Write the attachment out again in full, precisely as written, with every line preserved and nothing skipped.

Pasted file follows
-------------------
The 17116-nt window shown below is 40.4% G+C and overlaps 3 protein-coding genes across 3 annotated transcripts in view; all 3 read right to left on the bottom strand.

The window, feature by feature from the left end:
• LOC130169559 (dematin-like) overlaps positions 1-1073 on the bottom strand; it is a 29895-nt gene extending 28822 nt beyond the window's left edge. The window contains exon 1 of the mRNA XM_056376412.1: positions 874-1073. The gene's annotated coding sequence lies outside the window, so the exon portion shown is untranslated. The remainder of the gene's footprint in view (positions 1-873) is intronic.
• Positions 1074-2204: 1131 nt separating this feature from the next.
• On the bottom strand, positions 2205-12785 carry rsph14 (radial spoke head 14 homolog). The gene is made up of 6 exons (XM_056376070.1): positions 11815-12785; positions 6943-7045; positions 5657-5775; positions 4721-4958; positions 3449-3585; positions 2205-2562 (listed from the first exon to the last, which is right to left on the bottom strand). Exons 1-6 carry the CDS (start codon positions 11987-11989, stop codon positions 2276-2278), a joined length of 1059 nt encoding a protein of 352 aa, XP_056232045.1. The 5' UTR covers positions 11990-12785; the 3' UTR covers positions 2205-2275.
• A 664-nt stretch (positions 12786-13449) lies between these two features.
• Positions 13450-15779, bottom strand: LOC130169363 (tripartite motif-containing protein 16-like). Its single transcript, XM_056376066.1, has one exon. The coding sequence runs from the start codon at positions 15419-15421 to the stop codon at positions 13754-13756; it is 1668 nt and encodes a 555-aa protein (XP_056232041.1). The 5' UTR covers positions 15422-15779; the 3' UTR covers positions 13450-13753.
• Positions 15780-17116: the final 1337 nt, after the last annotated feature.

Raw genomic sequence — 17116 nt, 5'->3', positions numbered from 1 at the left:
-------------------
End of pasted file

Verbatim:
The 17116-nt window shown below is 40.4% G+C and overlaps 3 protein-coding genes across 3 annotated transcripts in view; all 3 read right to left on the bottom strand.

The window, feature by feature from the left end:
• LOC130169559 (dematin-like) overlaps positions 1-1073 on the bottom strand; it is a 29895-nt gene extending 28822 nt beyond the window's left edge. The window contains exon 1 of the mRNA XM_056376412.1: positions 874-1073. The gene's annotated coding sequence lies outside the window, so the exon portion shown is untranslated. The remainder of the gene's footprint in view (positions 1-873) is intronic.
• Positions 1074-2204: 1131 nt separating this feature from the next.
• On the bottom strand, positions 2205-12785 carry rsph14 (radial spoke head 14 homolog). The gene is made up of 6 exons (XM_056376070.1): positions 11815-12785; positions 6943-7045; positions 5657-5775; positions 4721-4958; positions 3449-3585; positions 2205-2562 (listed from the first exon to the last, which is right to left on the bottom strand). Exons 1-6 carry the CDS (start codon positions 11987-11989, stop codon positions 2276-2278), a joined length of 1059 nt encoding a protein of 352 aa, XP_056232045.1. The 5' UTR covers positions 11990-12785; the 3' UTR covers positions 2205-2275.
• A 664-nt stretch (positions 12786-13449) lies between these two features.
• Positions 13450-15779, bottom strand: LOC130169363 (tripartite motif-containing protein 16-like). Its single transcript, XM_056376066.1, has one exon. The coding sequence runs from the start codon at positions 15419-15421 to the stop codon at positions 13754-13756; it is 1668 nt and encodes a 555-aa protein (XP_056232041.1). The 5' UTR covers positions 15422-15779; the 3' UTR covers positions 13450-13753.
• Positions 15780-17116: the final 1337 nt, after the last annotated feature.

Raw genomic sequence — 17116 nt, 5'->3', positions numbered from 1 at the left: